Queen’s Speech 2021: the new Tory authoritarianism

May 15, 2021 | Parliamentary Work

Share this page

Every year, at the State Opening of Parliament, the Government sets out its plans for the next year in the Queen’s Speech. This is followed by several days of debate in Parliament on a series of topics chosen by the opposition. I spoke on day four of the debate, raising the housing crisis and calling for action on the cladding scandal.

I also supported amendments from the Labour frontbench and other colleagues, including a hard deadline of June 2022 to remove all cladding, bereavement support for the children of unmarried couples, a Windfall Tax on super profits, a wealth tax on the super-rich, and a 55% tax rate for incomes over ÂŁ200,000.

The 31 Bills announced by the Government this year laid down a clear anti-democratic agenda, building on similar legislation brought forwards in the last session (the Overseas Operations Bill and the Covert Human Intelligence Sources Bill). They sent a clear message that rather than focusing on the damage of the pandemic and delivering on their levelling up agenda, Boris Johnson’s Government are more interested in consolidating wealth and power. Several Bills raise particular concerns for me.

Police Crackdown Bill

In the last Parliament, the Tories were forced to drop plans for the dismal Policing, Crime, Courts and Sentencing Bill, more accurately dubbed the Police Crackdown Bill. Unfortunately, we’ve not seen the last of this Bill, which is the Government’s response to the successful protest movements of recent years, including Black Lives Matter and Extinction Rebellion. Campaigners forced important concessions from Conservative governments, leaving them with no choice but to promise to act on two of the major social issues of our time. This Queen’s Speech is a reminder that the Government would rather take action to ban protesters than take action to tackle the injustices they raise.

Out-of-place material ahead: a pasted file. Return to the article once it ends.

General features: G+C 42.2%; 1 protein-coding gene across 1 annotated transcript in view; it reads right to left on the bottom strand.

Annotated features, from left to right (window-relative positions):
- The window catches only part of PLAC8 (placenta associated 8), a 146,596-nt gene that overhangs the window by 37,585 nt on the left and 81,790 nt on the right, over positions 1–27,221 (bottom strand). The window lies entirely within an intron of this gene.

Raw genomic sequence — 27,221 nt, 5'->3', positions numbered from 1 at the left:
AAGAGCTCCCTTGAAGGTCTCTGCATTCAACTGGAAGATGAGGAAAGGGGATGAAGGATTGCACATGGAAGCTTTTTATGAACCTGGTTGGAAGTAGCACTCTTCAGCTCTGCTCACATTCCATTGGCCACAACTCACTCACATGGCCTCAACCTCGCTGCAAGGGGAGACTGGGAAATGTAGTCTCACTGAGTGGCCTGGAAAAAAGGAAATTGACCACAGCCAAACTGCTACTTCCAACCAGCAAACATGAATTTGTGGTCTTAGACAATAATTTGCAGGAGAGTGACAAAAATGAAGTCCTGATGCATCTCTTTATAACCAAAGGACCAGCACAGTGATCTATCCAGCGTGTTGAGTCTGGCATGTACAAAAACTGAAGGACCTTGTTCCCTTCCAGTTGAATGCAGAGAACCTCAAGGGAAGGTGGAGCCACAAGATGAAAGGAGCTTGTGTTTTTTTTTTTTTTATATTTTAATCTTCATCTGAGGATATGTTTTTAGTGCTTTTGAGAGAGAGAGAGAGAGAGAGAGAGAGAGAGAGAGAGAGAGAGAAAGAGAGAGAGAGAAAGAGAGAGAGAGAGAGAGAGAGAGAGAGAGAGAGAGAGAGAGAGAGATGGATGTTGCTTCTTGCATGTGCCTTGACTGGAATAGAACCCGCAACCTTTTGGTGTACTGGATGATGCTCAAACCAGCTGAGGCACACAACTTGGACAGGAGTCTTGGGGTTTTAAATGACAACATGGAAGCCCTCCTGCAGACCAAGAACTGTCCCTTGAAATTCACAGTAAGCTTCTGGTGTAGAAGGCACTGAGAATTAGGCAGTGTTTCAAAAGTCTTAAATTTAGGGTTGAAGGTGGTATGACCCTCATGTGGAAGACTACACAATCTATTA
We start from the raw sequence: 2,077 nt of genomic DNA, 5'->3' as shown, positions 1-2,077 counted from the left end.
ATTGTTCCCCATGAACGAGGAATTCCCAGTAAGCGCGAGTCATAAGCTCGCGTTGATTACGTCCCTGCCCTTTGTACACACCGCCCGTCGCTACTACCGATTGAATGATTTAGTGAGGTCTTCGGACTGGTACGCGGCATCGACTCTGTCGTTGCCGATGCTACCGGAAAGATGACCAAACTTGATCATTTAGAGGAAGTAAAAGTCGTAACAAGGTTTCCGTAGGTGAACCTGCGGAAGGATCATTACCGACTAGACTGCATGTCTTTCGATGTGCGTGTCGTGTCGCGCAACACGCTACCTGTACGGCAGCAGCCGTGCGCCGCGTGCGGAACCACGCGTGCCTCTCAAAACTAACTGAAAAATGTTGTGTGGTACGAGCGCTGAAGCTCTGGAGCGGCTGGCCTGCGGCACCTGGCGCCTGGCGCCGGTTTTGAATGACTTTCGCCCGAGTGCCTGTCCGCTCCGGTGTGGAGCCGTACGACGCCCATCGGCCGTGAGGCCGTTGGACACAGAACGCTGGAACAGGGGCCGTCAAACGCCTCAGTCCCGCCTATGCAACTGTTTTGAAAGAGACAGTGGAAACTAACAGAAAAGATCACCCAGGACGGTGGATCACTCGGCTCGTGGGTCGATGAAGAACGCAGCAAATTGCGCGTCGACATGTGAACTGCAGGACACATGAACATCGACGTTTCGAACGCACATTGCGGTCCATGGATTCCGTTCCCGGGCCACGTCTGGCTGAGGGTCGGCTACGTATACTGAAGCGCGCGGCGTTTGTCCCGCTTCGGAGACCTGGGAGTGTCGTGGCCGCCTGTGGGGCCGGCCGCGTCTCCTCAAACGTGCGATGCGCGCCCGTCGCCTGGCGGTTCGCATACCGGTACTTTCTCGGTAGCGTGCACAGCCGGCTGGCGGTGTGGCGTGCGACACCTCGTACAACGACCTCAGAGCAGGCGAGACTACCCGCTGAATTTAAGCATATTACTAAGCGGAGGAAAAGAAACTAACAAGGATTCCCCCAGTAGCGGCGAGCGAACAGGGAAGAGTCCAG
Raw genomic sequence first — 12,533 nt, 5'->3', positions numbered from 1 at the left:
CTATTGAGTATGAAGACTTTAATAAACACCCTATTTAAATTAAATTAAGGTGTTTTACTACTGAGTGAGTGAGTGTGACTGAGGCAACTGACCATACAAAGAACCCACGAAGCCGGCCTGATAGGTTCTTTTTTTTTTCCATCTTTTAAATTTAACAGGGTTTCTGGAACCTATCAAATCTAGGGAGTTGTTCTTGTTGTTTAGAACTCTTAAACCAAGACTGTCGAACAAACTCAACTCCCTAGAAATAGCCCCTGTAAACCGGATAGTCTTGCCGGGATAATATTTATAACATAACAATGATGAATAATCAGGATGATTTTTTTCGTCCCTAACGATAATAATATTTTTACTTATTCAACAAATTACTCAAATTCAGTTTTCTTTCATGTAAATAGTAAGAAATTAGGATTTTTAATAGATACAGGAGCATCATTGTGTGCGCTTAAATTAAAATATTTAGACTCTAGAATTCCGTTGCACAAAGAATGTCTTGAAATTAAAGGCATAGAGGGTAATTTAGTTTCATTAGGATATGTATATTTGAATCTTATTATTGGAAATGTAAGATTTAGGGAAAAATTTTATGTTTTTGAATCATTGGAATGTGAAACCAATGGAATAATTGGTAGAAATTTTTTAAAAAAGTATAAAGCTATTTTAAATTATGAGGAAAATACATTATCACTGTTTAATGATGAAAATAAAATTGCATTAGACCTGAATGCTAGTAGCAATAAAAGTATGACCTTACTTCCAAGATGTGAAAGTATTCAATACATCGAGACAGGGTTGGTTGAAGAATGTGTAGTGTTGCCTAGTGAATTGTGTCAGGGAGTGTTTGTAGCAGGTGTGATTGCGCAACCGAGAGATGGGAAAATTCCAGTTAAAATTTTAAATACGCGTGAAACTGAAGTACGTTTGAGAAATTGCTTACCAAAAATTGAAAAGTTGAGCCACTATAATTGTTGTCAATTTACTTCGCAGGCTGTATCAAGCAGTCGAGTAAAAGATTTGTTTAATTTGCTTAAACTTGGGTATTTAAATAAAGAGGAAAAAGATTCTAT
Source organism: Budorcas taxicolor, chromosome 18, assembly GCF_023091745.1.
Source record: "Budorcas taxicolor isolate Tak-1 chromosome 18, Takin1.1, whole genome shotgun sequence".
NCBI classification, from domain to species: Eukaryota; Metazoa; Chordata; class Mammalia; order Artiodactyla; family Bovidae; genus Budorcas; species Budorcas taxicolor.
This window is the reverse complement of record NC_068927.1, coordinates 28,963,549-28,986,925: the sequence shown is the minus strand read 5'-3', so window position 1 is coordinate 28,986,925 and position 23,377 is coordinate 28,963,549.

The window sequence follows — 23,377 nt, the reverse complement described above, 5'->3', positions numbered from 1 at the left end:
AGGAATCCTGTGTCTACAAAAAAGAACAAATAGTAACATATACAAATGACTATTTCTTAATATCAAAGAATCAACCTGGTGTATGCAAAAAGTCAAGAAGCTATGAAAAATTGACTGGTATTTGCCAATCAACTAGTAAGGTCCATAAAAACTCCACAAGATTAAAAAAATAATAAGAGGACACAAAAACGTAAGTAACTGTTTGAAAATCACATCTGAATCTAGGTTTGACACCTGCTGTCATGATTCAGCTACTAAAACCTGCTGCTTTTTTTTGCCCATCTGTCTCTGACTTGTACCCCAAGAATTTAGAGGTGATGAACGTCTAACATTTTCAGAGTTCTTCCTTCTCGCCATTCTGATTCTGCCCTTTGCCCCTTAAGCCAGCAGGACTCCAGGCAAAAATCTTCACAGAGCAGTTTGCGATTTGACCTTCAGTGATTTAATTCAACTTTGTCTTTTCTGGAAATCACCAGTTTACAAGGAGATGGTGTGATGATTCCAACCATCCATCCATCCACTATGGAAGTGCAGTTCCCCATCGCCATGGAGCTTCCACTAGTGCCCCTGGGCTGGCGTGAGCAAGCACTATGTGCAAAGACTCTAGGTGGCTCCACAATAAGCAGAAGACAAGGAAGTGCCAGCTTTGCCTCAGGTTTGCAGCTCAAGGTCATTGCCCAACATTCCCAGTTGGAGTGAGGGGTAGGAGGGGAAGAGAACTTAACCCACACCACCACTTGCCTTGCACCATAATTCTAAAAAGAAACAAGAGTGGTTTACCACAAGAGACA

Electoral Integrity Bill

This is the Government’s attempt at Republican-style voter suppression, introducing new burdens on voters. The equalities impacts of such a move have been well studied. If you are poorer, disabled, trans, or from an ethnic minority background, you are much less likely to own valid photo ID. Clearly, that’s the whole point. In a country where the largest single party at the last General Election was “Did not vote”, we need to look at improving democratic participation and inclusion, not erect new barriers to keep people out.

Higher Education (Freedom of Speech) Bill

This Bill makes good on Gavin Williamson’s promise to introduce campus free speech enforcers. As my colleague Charlotte Nichols pointed out, this legislation potentially introduces a loophole that would give Holocaust deniers legal protections. The biggest threat to free speech on university campuses is not student societies disinviting Conservative MPs and far-right figures from addressing events, it’s the Government threatening the freedom of student societies to choose who speaks at their events.

Let me know your thoughts on the Government’s new agenda. You can write to me at bell.ribeiroaddy.mp@parliament.uk